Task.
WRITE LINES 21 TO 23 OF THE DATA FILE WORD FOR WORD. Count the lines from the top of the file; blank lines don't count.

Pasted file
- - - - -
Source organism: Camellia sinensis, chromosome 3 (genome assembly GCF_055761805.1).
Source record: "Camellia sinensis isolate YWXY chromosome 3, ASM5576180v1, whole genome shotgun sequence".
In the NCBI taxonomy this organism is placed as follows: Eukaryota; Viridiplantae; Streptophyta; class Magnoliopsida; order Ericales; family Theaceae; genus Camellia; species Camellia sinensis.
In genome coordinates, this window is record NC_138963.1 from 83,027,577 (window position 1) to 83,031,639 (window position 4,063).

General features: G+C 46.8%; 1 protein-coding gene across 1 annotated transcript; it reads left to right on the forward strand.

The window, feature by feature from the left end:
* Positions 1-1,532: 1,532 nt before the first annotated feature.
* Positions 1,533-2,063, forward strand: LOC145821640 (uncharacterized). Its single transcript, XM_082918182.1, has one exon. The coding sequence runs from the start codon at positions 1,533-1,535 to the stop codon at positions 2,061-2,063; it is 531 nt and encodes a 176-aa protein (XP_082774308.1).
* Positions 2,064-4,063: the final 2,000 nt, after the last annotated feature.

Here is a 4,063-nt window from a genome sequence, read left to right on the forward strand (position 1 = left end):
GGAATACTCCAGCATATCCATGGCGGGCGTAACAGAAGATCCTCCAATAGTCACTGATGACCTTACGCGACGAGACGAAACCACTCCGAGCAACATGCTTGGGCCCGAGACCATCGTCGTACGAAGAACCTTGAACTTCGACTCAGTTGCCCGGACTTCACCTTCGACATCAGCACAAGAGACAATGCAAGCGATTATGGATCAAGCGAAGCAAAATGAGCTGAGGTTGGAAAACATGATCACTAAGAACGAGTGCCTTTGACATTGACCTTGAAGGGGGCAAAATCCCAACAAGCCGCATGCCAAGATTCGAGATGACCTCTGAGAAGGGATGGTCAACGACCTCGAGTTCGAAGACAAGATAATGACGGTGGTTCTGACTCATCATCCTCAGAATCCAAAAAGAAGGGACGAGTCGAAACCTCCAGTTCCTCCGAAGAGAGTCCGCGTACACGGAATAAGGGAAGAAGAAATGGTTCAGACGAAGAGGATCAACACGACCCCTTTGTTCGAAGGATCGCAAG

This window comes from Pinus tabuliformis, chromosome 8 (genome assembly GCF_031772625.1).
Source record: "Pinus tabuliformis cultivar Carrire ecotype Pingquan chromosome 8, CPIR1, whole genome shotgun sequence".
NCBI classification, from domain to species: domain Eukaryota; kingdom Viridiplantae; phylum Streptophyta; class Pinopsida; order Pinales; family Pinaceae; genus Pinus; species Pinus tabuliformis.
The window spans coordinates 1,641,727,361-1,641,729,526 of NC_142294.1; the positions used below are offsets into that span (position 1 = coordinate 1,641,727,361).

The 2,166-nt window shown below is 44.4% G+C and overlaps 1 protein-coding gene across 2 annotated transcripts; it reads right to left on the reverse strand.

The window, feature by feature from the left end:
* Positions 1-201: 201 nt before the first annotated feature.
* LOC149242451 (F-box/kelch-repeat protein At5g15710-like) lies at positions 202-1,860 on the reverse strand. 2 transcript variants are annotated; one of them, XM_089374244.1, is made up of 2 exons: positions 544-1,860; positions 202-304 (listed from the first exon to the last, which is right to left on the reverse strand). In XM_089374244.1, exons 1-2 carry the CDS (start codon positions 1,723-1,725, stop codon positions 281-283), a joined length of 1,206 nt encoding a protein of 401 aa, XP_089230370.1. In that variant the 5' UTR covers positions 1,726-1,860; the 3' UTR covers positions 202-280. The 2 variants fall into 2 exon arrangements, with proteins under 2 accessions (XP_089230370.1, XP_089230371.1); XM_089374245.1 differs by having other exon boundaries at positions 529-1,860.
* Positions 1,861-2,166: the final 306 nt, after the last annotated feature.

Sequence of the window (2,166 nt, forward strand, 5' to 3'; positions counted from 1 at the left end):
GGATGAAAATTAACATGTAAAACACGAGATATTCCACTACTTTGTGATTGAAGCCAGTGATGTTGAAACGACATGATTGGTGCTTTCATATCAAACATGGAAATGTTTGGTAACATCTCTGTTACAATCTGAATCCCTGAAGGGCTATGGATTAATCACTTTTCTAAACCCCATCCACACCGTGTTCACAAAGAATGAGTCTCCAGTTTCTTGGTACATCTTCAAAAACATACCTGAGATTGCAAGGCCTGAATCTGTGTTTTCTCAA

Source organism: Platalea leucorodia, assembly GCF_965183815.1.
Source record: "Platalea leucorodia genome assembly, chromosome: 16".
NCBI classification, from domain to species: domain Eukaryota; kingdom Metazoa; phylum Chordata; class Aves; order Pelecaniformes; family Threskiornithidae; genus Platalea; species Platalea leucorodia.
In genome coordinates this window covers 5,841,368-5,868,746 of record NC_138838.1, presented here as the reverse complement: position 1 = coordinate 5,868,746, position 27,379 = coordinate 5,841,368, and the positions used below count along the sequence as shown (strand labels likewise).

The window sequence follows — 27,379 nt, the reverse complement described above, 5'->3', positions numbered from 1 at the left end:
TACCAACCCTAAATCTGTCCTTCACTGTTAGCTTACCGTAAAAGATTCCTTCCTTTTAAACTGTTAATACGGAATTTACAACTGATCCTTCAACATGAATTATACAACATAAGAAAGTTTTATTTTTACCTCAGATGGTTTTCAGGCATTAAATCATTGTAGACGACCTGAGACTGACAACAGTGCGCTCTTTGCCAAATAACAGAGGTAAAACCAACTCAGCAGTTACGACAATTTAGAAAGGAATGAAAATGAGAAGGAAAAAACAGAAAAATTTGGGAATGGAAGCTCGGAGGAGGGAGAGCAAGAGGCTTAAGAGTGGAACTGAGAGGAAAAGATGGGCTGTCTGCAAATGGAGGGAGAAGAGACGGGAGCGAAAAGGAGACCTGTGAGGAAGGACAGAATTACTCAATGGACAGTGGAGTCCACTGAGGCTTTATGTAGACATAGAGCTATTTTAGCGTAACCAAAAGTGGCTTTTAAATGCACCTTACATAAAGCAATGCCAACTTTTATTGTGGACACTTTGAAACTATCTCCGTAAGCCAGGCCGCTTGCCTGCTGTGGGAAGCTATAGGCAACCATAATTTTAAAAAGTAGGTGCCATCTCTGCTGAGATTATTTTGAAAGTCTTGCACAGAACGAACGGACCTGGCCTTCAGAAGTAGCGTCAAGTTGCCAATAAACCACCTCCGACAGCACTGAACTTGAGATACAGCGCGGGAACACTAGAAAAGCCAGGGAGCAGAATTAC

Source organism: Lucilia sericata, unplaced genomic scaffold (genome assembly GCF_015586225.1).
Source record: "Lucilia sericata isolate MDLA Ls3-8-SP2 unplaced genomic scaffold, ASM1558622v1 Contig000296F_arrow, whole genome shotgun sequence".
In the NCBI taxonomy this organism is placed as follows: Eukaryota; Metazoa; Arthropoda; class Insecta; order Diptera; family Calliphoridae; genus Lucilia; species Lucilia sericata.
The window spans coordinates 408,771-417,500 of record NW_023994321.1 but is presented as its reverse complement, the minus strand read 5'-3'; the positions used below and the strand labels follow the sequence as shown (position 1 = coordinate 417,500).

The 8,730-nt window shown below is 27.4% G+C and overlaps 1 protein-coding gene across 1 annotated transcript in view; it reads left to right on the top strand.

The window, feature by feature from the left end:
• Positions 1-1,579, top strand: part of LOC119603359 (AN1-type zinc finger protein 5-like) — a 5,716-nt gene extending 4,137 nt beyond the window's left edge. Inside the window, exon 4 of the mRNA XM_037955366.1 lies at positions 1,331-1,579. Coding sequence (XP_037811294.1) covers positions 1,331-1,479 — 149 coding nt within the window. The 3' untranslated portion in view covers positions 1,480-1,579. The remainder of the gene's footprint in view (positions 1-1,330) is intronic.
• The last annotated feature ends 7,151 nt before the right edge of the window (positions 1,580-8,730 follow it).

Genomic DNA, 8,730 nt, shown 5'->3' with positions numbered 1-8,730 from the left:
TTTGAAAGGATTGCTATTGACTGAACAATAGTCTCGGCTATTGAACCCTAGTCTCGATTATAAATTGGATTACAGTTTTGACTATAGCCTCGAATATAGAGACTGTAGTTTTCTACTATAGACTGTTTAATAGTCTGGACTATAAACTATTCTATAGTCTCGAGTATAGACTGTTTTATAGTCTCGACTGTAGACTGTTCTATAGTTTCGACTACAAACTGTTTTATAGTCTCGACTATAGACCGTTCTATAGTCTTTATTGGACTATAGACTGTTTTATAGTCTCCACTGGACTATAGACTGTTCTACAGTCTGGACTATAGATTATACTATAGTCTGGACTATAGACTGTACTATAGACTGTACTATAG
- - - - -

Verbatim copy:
Sequence of the window (2,166 nt, forward strand, 5' to 3'; positions counted from 1 at the left end):
GGATGAAAATTAACATGTAAAACACGAGATATTCCACTACTTTGTGATTGAAGCCAGTGATGTTGAAACGACATGATTGGTGCTTTCATATCAAACATGGAAATGTTTGGTAACATCTCTGTTACAATCTGAATCCCTGAAGGGCTATGGATTAATCACTTTTCTAAACCCCATCCACACCGTGTTCACAAAGAATGAGTCTCCAGTTTCTTGGTACATCTTCAAAAACATACCTGAGATTGCAAGGCCTGAATCTGTGTTTTCTCAA

Source organism: Platalea leucorodia, assembly GCF_965183815.1.